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Mary Skipper

Skipper Returns to Boston Schools

Taking over as the new superintendent, alum aims to be a difference-maker for the district

Mary Skipper, Ed.M’06, knew by the third grade that she wanted to be a teacher. She loved learning, and her mom, a single mother working three jobs who almost dropped out of high school, made it clear from an early age that learning would be different for her daughter. 

“She did not want me to struggle as she had to in life,” Skipper says of her mother, “so she reinforced from my earliest memories how important it would be for me to work hard in school and get the best education possible.”

Skipper listened to her mom, but, she says, she wasn’t the easiest student on her teachers.

“I was impatient, asked many questions, and could get distracted,” she says. Luckily those teachers stepped up for her, acting almost as surrogate parents. “I had so many excellent teachers who met me where I was, engaged me, invested in me, and shaped who I was and what I could do. Honestly, by third grade, I just knew I wanted to be a teacher so that I could try to be that difference-maker for other students.”

This week, Skipper became that difference-maker as she stepped into her new job: superintendent of Boston Public Schools (BPS), the sixth person to hold the position during the past decade. She took over from another Ed School alum, Drew Echelson, Ed.D.’13, who has been Boston’s interim superintendent since June. Before that, Skipper served as superintendent of Somerville Public Schools, where dropout rates fell, and graduation rates rose during her seven-year tenure. She started her career following her third-grade dream: teaching Latin and Greek at a private Boston high school before cofounding TechBoston Academy (TBA), a pilot school for grades 6–12 in Boston that today scores in the top percentile on state testing and has a 94% college placement rate.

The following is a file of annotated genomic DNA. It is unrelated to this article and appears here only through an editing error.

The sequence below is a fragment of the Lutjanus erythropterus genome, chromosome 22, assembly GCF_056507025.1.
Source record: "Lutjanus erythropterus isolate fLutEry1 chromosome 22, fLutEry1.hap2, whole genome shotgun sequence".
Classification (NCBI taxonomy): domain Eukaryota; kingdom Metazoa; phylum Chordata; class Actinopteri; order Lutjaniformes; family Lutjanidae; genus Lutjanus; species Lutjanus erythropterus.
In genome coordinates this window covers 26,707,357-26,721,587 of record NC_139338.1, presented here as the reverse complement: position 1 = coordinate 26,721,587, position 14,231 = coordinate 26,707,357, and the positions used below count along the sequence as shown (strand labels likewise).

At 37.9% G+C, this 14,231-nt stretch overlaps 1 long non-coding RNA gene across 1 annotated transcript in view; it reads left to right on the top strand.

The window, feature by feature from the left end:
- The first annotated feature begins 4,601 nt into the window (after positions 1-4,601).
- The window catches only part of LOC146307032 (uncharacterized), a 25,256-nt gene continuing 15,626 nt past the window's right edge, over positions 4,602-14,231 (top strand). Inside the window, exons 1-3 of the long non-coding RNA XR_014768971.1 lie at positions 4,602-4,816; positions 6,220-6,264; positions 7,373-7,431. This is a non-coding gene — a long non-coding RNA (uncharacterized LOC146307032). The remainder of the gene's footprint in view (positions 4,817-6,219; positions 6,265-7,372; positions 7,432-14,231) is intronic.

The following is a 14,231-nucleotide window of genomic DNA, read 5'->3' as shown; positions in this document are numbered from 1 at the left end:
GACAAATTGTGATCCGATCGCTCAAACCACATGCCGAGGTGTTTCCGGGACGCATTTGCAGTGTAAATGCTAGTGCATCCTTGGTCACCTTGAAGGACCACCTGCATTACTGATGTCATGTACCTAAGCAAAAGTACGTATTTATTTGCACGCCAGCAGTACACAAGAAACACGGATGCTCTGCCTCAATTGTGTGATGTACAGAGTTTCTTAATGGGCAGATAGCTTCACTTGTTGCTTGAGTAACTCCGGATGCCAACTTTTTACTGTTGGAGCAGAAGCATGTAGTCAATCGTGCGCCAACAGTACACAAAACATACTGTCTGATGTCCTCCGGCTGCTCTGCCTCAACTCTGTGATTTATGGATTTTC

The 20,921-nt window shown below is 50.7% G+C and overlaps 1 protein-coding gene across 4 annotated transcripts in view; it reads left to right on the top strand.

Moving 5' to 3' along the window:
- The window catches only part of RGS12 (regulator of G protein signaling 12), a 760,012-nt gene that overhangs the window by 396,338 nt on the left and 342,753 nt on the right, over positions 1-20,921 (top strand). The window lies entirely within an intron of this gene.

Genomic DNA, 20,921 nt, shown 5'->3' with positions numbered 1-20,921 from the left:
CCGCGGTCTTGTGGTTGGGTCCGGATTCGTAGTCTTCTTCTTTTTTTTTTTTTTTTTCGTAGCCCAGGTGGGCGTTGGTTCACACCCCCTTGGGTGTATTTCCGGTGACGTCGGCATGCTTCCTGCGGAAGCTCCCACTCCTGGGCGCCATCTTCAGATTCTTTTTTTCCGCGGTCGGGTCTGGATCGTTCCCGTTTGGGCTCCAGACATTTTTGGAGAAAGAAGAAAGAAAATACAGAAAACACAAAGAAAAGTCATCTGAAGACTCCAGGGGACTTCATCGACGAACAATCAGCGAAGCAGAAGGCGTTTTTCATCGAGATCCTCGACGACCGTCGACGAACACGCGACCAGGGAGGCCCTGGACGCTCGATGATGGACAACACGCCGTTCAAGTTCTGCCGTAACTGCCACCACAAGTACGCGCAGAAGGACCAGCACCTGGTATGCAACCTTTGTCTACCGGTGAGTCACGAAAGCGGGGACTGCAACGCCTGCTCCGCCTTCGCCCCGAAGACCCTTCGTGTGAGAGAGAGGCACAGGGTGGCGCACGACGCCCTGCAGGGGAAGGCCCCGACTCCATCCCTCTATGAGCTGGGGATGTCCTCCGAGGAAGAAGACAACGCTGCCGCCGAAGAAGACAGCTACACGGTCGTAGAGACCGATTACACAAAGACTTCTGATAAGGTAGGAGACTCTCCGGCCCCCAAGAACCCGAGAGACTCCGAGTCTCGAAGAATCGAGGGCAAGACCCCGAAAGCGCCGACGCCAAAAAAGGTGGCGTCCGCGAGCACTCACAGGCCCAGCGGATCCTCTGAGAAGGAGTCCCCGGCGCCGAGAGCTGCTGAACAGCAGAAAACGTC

This fall, Skipper spoke to Ed. about her move back to Boston schools; the importance of why, what, and how; and having the Ed School in her village. 

When the superintendent announcement was made, you were with Boston Mayor Michelle Wu at TechBoston Academy, where you were the headmaster for a decade. At the press conference, you said there wasn’t a day driving to that school where you didn't get excited. “That’s what we need for BPS,” you said. How will you bring this energy back to the district, especially for teachers who are tired after several years of COVID upheaval?
My experience is that people feel motivated and confident when they understand the why, what, and how of their work. When people have the resources and decision-making power to carry out their responsibilities successfully and see significant accomplishments, they gain more confidence and feel fulfilled in the work. As a school leader at TechBoston, my “why,” “what,” and “how” were always clear, and if I ever lost my way, I had my colleagues and students to help remind me. I was blessed to have so much support to do the work that was important to us as a community. So, every day I went into TBA, I was excited about the possibilities for our students, even on days when the work was difficult or frustrating. I always told myself that when I stopped being excited, that was the time for me to step aside and let someone else have that opportunity. I want to work hard so everyone in our BPS community can feel that same fulfillment and purpose.